15 Privacy & Anonymity


Privacy is also a concern, both ethically and legally, when embarking on open pedagogy projects.

Robin says she handles this by offering her students the option to use a pseudonym.

“You might have people who want to be in the open but they don’t want to develop their own digital identity attached to their real identity,” Robin said. “But if you’re going to allow that as an option you just have to understand enough about how privacy works on the web and data so that you’re not offering them some false sense of privacy that isn’t actually authentic.”

Steel said he is conscious of the students’ right to privacy under FERPA when building materials in the course of their education. He suggested several options to protect this federally mandated right of students.

  1. Get FERPA waivers from the students.
  2. Make the open resource and credit the students who contributed, but without identifying that they were part of a specific course.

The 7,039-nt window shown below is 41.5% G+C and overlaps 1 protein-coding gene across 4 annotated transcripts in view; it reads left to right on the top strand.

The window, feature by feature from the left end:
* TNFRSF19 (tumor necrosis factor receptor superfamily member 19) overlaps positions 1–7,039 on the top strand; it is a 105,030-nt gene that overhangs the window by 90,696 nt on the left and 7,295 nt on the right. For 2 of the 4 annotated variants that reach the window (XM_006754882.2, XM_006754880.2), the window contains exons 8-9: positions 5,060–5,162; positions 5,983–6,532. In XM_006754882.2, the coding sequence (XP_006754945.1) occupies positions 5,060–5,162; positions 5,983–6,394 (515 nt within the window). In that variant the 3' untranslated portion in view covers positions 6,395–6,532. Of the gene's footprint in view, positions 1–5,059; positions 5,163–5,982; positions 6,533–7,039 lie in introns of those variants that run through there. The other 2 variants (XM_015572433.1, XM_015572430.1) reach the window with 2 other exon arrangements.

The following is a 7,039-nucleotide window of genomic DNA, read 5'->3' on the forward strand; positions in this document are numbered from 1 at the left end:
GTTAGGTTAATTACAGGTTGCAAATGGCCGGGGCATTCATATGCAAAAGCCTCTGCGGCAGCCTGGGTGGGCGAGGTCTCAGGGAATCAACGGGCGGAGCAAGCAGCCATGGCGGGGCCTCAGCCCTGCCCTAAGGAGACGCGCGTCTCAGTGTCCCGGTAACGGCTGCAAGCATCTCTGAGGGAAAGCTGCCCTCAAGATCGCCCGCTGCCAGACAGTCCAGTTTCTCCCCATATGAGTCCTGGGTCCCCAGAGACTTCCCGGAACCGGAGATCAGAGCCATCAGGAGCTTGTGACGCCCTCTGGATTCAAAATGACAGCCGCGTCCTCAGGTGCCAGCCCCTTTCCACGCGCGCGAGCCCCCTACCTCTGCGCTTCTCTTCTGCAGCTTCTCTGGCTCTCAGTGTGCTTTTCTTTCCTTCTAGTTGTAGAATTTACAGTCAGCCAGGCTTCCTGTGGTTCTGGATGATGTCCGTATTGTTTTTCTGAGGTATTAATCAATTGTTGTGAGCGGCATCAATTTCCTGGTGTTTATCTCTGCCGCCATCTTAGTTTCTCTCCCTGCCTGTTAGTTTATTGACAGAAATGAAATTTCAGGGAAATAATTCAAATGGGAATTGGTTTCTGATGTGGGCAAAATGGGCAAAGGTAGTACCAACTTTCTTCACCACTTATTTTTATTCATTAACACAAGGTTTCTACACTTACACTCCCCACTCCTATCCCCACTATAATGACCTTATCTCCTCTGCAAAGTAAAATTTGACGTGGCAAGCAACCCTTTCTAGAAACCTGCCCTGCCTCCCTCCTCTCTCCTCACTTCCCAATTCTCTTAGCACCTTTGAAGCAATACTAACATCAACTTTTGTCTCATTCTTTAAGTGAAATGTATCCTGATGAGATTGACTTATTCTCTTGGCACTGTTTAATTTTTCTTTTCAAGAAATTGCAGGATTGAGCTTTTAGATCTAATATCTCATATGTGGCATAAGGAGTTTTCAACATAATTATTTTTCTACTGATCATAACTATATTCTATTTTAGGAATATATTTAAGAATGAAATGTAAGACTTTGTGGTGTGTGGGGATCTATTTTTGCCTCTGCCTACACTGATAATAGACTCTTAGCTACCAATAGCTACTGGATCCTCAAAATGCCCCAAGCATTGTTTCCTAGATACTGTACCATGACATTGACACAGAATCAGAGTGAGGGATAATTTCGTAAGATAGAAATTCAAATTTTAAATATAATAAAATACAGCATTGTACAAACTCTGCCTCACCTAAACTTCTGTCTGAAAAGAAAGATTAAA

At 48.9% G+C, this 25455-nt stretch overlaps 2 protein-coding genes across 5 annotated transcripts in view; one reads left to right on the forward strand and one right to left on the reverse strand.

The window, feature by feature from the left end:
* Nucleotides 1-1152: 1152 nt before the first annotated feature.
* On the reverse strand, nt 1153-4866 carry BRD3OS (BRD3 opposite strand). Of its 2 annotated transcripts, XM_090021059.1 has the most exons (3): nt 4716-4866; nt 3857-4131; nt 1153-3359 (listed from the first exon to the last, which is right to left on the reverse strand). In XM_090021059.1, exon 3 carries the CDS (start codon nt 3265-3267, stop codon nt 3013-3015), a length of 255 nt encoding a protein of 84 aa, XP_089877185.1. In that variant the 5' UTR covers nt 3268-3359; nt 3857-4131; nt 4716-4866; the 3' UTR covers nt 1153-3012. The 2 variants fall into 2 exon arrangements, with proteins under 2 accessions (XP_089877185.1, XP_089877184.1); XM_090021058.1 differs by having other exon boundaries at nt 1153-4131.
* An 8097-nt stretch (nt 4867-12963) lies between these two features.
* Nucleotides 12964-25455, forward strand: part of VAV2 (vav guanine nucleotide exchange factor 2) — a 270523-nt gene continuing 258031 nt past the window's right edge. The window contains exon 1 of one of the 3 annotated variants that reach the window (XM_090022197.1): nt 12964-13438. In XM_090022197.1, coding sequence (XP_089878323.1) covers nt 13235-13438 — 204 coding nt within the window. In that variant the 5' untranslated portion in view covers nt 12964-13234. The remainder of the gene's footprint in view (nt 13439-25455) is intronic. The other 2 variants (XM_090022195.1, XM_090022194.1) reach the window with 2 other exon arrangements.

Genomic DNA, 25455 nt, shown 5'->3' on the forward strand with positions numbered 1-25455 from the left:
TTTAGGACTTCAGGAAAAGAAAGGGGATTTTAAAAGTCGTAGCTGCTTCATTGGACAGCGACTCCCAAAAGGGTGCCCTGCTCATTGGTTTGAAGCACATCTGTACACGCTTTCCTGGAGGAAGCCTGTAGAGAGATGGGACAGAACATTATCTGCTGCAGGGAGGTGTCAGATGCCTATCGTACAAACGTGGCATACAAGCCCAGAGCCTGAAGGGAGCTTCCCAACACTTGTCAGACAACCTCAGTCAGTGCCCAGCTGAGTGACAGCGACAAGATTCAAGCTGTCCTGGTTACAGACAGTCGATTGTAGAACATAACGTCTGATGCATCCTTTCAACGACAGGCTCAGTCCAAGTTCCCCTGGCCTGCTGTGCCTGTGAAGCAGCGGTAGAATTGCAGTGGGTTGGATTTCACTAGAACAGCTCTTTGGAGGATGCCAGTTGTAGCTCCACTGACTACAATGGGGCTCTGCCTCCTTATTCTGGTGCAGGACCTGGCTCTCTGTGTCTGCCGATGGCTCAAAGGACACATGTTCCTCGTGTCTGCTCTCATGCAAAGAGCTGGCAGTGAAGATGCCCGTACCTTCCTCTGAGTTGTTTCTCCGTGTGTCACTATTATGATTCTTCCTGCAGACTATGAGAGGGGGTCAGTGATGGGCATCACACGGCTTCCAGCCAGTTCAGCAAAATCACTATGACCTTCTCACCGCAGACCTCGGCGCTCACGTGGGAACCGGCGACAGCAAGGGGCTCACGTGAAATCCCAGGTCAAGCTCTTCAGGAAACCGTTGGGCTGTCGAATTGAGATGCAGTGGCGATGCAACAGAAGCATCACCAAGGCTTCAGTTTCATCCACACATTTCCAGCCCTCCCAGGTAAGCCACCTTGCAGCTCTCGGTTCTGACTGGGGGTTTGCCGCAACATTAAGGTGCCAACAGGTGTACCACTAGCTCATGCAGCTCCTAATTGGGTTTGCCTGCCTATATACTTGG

3. Allow students to use pseudonyms when building the open resource.
  4. All of the above.

He noted that not all students will feel personally passionate or attached to the things they build under their name in a course, and especially when projects are public, digital and archived in perpetuity on the web, they should not be forced to be affiliated with something they’ve done as classwork indefinitely.

David Squires, a visiting assistant professor teaching in Washington State University, who worked with his students to develop an OER textbook on social media, solved this attribution dilemma by crediting the students who built the open resource at the front of the book, rather than attaching individual students’ names to the chapters they specifically worked on.

This chapter is adapted from Privacy & Anonymity in A Guide to Making Open Textbooks with Students by Ed. Elizabeth Mays.


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